Wei Zheng, a Free-spoken and Brave Official, Remonstrating with the Emperor
Becoming a statesman during the early Tang Dynasty, Wei Zheng was born into a poor family in AD 580 in Qucheng, Weizhou (today's Daming County, Hebei Province). As a boy, he studied hard, and had a lofty aspiration. When he became an advisor to Li Jiancheng, he repeatedly reminded him that he had to eliminate Li Shimin.
After the coup at Xuanwu Gate, Li Shimin sent for Wei Zheng and asked him with a set face, "Why did you stir trouble between us brothers? "
"What a pity the Crown Prince had not listened to me. He need not have died," responded Wei Zheng, without losing his composure.
Despite his colleagues' anxieties, Emperor Taizong pardoned Wei Zheng for his honesty and talent and made him his advisor whose duty was to remonstrate with the emperor.
Wei Zheng possessed character and integrity. There are many stories about him being candid with the Emperor, while other officials had misgivings over telling him the truth.
Emperor Taizong once complained about his food. Wei Zheng told him: "Emperor Yang Di of Sui did not like his food either, and he complained a lot, until it became a reason his people did not like him. There is danger in caring too much about what you eat and Your Majesty is well advised to heed the waming. Content yourself with what you have, then you will find the food to be all very good; whereas, if you should be so disposed as to never feel satisfied by anything, then you will not enjoy any delicacy served onto your table."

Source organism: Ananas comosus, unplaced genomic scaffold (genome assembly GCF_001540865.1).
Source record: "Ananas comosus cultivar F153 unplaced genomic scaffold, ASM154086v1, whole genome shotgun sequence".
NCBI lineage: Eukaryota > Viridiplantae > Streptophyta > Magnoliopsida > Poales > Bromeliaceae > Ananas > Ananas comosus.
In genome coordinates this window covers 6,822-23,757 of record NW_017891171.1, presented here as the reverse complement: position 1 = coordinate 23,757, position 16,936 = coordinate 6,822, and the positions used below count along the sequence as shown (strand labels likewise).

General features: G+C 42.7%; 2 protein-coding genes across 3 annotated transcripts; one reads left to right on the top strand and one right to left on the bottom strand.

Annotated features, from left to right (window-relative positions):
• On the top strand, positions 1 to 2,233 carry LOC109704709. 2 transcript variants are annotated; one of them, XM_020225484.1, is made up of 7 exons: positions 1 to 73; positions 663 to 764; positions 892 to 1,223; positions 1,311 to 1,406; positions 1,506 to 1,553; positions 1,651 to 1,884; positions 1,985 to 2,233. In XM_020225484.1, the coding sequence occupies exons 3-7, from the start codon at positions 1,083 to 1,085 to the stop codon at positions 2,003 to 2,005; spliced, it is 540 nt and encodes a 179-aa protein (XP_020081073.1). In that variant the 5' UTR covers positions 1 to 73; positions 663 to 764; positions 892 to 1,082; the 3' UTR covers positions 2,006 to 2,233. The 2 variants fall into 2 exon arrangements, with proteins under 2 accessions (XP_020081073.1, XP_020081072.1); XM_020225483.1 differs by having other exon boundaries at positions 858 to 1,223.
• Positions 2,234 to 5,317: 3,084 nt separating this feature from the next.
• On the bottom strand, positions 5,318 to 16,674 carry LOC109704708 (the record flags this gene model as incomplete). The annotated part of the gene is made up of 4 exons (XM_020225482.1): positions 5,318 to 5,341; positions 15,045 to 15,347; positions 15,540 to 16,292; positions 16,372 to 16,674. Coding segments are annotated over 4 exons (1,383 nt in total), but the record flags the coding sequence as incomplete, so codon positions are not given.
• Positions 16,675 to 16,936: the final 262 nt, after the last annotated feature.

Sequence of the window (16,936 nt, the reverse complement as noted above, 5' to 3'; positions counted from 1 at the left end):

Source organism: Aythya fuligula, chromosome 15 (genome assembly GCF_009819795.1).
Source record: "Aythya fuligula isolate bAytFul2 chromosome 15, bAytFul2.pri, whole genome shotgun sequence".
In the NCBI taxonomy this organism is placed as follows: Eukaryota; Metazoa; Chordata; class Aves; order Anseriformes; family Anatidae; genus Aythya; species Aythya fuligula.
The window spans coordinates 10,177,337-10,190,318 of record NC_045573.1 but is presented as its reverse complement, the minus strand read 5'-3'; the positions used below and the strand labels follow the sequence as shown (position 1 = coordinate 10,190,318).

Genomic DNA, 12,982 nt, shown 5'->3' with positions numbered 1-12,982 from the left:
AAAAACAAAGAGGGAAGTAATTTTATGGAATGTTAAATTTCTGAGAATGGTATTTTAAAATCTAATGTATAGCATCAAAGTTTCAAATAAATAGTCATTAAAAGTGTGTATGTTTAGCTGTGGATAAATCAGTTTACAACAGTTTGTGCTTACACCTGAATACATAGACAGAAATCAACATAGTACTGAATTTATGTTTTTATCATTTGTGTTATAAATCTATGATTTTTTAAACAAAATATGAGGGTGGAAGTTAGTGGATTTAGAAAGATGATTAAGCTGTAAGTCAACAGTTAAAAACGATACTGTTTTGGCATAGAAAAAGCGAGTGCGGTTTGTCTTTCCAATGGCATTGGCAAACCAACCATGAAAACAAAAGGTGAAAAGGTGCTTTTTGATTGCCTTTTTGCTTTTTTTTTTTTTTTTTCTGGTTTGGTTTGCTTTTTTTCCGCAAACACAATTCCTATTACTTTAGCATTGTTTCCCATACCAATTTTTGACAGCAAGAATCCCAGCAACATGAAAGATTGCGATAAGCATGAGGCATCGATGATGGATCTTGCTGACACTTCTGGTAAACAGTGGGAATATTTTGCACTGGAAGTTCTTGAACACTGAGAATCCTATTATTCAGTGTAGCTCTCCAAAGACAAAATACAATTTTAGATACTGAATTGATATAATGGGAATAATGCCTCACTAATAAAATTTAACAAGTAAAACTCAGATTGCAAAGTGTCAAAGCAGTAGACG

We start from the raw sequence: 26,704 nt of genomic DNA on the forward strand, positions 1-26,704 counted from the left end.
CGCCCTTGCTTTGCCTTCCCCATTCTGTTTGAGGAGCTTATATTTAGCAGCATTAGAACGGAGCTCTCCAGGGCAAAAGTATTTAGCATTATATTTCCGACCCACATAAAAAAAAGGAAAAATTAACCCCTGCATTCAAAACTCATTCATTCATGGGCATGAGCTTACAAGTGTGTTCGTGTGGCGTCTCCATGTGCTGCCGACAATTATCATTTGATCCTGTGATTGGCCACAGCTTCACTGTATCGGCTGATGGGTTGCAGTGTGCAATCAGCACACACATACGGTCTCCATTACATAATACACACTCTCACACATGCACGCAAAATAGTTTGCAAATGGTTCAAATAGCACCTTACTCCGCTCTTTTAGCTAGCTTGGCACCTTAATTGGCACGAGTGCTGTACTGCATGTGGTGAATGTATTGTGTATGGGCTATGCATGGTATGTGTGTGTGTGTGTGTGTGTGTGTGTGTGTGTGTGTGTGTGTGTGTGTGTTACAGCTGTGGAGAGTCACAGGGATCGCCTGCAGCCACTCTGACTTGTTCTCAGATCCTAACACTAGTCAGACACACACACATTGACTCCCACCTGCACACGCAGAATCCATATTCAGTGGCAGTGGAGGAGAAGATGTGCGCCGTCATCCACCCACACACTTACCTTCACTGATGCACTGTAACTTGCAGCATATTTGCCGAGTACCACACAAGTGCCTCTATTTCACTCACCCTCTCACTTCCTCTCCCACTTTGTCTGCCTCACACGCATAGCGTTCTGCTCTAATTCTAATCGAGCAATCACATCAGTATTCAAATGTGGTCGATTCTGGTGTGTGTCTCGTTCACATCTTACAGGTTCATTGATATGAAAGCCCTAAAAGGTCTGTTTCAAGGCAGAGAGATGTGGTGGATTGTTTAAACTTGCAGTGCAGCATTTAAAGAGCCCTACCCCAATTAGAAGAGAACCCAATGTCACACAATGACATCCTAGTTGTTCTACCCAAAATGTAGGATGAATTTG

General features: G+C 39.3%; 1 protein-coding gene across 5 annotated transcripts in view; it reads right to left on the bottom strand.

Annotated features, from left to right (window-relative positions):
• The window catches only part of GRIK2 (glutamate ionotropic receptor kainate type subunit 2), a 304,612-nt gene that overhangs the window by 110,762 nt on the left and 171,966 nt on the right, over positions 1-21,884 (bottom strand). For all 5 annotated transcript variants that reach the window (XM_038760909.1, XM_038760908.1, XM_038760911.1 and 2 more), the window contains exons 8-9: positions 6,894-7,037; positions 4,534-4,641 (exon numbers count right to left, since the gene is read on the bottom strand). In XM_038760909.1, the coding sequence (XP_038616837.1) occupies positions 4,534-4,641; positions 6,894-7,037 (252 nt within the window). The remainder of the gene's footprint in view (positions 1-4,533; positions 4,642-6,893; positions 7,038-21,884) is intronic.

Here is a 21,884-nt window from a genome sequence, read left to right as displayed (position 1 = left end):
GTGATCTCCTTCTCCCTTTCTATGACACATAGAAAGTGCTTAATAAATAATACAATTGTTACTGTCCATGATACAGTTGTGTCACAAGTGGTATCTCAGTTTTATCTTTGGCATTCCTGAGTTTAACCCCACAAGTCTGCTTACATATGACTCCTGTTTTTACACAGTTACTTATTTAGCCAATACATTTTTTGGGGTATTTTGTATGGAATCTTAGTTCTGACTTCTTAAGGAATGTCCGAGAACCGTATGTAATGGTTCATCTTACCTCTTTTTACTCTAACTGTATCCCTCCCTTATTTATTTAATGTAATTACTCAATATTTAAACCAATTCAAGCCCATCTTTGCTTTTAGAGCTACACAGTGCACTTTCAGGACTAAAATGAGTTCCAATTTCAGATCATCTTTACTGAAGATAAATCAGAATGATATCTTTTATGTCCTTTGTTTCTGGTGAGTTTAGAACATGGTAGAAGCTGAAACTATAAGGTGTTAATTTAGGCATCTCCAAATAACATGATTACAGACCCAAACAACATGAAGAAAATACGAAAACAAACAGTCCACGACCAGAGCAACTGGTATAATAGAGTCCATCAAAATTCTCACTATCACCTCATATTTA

"I would not possibly listen to such an admonition except from you," said the Emperor gratefully.
The Tang Dynasty reached a golden age during the reign of Emperor Taizong. While everybody else was busy lauding and glorifying the emperor, Wei Zheng submitted a memorial reminding him of the ten virtues he must be mindful of and practice amidst general plenty, which might otherwise foster pride and indolence. Emperor Taizong made a copy of this memorial and put it on a screen so that he could read it every time he looked up. "You let me know where I might fall short," he told Wei Zheng, "I shall work on all the flaws, otherwise I would be embarrassed to see you again."
Wei Zheng died in 643. Mourning over his loss, Emperor Taizong wrote the tombstone script for him. He recalled Wei Zheng as a friend who would always criticize him for any wrongdoing: "Polished bronze can be a mirror, it tells you if you have not dressed well; history can be a mirror, it tells you what is behind the rise and fall of dynasties; a man can be a mirror, a mirror of your soul, he tells you where you have gone wrong. Now that Wei Zheng is dead, I have lost my mirror."